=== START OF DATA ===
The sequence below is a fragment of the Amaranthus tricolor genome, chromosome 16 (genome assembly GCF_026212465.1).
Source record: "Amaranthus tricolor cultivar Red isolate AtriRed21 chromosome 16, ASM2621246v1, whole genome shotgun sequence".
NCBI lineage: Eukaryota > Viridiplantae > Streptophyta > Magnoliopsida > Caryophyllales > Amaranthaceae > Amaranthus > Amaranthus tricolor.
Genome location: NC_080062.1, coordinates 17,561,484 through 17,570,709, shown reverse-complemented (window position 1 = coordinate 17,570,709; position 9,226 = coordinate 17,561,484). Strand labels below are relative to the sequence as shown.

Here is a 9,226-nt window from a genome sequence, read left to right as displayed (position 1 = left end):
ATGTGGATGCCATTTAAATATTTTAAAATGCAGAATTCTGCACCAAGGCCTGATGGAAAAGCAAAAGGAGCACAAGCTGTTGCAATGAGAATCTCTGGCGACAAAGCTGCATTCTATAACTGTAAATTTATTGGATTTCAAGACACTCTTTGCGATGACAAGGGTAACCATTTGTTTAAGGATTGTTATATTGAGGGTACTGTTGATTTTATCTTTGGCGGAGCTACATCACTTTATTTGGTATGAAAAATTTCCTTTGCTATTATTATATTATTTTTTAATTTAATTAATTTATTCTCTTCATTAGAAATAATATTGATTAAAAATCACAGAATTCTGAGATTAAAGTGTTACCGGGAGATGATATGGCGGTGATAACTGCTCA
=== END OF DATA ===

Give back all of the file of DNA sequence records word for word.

The sequence below is a fragment of the Amaranthus tricolor genome, chromosome 16 (genome assembly GCF_026212465.1).
Source record: "Amaranthus tricolor cultivar Red isolate AtriRed21 chromosome 16, ASM2621246v1, whole genome shotgun sequence".
NCBI lineage: Eukaryota > Viridiplantae > Streptophyta > Magnoliopsida > Caryophyllales > Amaranthaceae > Amaranthus > Amaranthus tricolor.
Genome location: NC_080062.1, coordinates 17,561,484 through 17,570,709, shown reverse-complemented (window position 1 = coordinate 17,570,709; position 9,226 = coordinate 17,561,484). Strand labels below are relative to the sequence as shown.

Here is a 9,226-nt window from a genome sequence, read left to right as displayed (position 1 = left end):
ATGTGGATGCCATTTAAATATTTTAAAATGCAGAATTCTGCACCAAGGCCTGATGGAAAAGCAAAAGGAGCACAAGCTGTTGCAATGAGAATCTCTGGCGACAAAGCTGCATTCTATAACTGTAAATTTATTGGATTTCAAGACACTCTTTGCGATGACAAGGGTAACCATTTGTTTAAGGATTGTTATATTGAGGGTACTGTTGATTTTATCTTTGGCGGAGCTACATCACTTTATTTGGTATGAAAAATTTCCTTTGCTATTATTATATTATTTTTTAATTTAATTAATTTATTCTCTTCATTAGAAATAATATTGATTAAAAATCACAGAATTCTGAGATTAAAGTGTTACCGGGAGATGATATGGCGGTGATAACTGCTCA